jenny jones on narrow roads

On random play through a massive backlog of podcasts, my phone stumbled upon this, from The Bike Show, earlier.

Well I think it’s very important to put segregation in where you possibly can, but on our road system, some of which is Victorian — some of which is Roman still — sometimes there just isn’t a space, so what you have to do is be flexible and you put the appropriate conditions in for the appropriate road.

Obviously the statement is irrelevant to the issue. Nobody thinks that cycle tracks are needed on tiny old Roman and medieval streets. Cycle tracks are needed on big fast busy main roads, which have plenty space if you’re willing to take it away from other uses, like car parking. Indeed, the second half of Jenny’s statement shows why the first half is nonsense.

But I’m not so much interested in how it’s wrong as where it gets us. Here are some other examples of the claim being made:

Also in 1977, the Labour Government’s Transport White Paper, ‘reflecting government concerns about the rising cost of oil, erosion of the quality of life through road traffic, and the needs of non-car users’ … stated that ‘[c]ompletely segregated cycle routes would be impractical or far too expensive in most cities, but local authorities should consider ways of helping cyclists when preparing traffic management schemes…there is scope for many more practical initiatives [to support walking and cycling]’ (DoT 1977: 28).
By 1981, such projects were deemed successful enough to be considered for extension in the now Conservative Government’s Cycling Consultation Paper, which identified ‘a boom in cycling’ (page 1) also stating that ‘[i]n an ideal world’ cyclists would have ‘their own tracks, separating them from other users of the roads. But there is not enough space and not enough money to do this everywhere’.

“Not enough space to do it everywhere” seems to have been an excuse to do it nowhere. Before “encouraging” local authorities to provide for cyclists, the DoT first told them how they could easily get out of actually doing anything.

Here’s one more, which reveals the real issue:

Question by John Biggs
Do you agree that these facts demonstrate that segregated cycle tracks are safer and more popular and will you, therefore, be prioritising segregated facilities on future highway routes?

Answer by Boris Johnson
We must also be realistic. In many places, the existing layout of roads and buildings means that there is simply not enough space to provide segregated cycle lanes without adversely impacting other users. As a highway authority TfL has to consider the needs of all road users, as well as nearby residents and businesses.

Rather than emphasising first where it can’t be done — even when nobody is asking for it to be done in such places — you need to emphasise that second bit: “you put the appropriate conditions in for the appropriate road”. And on big main roads, that’s going to be cycle tracks. The space is there, if you’re willing to reach out and take it.
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One thought on “jenny jones on narrow roads

  1. Paul M

    There is a reason why it would never occur to a mainstream politician to doubt the proposition that cars must always have their own way, that you must never inconvenience a motorists but it is OK to inconvenience other road users.It comes down to financial dependence. Quite simply, the motor industry buys influence, through political donations, lobbyists, sponsored consultations and polls, press and TV advertising etc, and expects all those beneficiaries to repay the largesss they are showered with. the Auto industry is of course not the only industry which does this: armaments, nuclear power, agriculture, and air travel are other conspicuous examples.What do all these industries have in common? That they cannot survive without state aid. Arms manufacturers work on de-risked "cost-plus" contracts for defence misnistries the workd over. Who else can get such contracts? Airports and airlines are subsidised by being exempt from taxation on their fuel, and able to reclaim all the VAT they pay despite the fact that they don’t add VAT to their charges, because transport is "zero-rated". The nuclear power industry profits from selling electricity for the life of a reactor, and then passes the decommissioning cost to the state.Truth about the motor industry is that almost no major car manufacturers in the US or Europe would exist today without massive state subsidy at some stage in their corporate lives. The industry was able to gain a toehold because the state paid to build smooth roads, orignally intended for cyclists. Even today, Nissan has received state aid to build a new model in Sunderland.So, industries which can;t stand on their own two feet must of necessity shell out buckets of cash – your cash and mine, in truth – to promote the fiction that the car is essential to modern industrial society and economies, that car use must go ever onwards and upwards, expanding without limit, that nothing may be permitted to interfere with this aim, that viable alternatives, which threaten this aim, must be killed off, preferably with kind words and insincere support.The car itself is not the enemy, it is just an inanimate object. Used wisely, it can be a great benefit. Without the captains of industry which stand behind it however, it would be a smaller industry making fewer and more expensive cars which – yes – fewer people could afford to own but everyone else would therefore demand that they are properly served by alternatives. That might include car clubs, but would certainly mean much better public transport and safer conditions for cyclists.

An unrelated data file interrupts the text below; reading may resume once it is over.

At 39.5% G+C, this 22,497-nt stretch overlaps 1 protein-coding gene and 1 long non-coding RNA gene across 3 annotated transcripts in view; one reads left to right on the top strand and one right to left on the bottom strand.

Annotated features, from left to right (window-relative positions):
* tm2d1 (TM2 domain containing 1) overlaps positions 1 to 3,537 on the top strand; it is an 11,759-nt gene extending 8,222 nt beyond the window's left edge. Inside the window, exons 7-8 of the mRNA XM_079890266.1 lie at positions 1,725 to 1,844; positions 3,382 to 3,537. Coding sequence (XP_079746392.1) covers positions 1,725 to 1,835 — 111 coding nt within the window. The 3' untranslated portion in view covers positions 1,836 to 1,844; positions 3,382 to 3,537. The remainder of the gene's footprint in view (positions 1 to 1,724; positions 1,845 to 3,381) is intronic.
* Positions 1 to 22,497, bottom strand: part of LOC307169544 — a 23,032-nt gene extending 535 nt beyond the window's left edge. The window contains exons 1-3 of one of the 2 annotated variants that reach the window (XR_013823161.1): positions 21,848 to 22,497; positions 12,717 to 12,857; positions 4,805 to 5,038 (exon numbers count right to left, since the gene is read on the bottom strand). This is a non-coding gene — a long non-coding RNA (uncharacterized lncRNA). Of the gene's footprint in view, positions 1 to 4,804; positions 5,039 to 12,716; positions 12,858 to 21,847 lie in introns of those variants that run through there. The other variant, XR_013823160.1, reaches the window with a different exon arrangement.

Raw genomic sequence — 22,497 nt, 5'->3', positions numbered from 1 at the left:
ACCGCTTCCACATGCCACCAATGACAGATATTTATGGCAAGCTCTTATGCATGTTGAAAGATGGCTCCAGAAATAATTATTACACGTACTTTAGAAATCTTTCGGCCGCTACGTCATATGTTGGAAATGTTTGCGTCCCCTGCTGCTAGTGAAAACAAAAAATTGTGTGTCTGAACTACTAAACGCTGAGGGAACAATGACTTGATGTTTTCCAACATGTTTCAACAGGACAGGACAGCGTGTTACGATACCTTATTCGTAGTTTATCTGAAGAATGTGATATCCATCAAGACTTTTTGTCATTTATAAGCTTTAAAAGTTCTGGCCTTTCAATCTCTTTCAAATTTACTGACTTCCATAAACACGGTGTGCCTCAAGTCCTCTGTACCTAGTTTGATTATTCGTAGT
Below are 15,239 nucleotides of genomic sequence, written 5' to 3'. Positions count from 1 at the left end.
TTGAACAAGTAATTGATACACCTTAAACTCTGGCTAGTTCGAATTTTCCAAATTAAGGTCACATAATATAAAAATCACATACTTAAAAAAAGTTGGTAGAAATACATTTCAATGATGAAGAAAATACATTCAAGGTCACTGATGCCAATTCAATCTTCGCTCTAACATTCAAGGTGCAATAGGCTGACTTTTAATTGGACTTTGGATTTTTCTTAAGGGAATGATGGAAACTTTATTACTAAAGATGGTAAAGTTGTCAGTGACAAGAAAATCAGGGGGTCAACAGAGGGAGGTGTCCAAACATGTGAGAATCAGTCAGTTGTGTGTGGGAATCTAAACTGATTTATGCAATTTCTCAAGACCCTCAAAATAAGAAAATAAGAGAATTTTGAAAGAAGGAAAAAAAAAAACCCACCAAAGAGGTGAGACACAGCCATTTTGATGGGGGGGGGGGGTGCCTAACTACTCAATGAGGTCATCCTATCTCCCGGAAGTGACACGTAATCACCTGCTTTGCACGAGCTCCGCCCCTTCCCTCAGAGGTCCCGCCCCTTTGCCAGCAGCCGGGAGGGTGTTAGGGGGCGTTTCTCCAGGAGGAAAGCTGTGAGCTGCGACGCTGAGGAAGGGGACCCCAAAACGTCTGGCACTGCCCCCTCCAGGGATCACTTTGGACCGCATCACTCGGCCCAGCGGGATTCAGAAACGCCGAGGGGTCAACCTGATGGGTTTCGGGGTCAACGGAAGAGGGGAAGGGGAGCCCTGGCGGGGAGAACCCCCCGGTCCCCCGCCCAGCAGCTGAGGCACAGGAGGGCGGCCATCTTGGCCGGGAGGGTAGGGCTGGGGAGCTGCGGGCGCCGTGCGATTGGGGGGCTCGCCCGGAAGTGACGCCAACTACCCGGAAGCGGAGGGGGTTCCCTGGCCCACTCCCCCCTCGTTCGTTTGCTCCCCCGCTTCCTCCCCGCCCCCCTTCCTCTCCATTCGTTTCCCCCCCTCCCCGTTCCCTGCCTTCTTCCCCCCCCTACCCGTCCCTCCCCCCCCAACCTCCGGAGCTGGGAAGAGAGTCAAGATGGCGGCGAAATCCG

Reply

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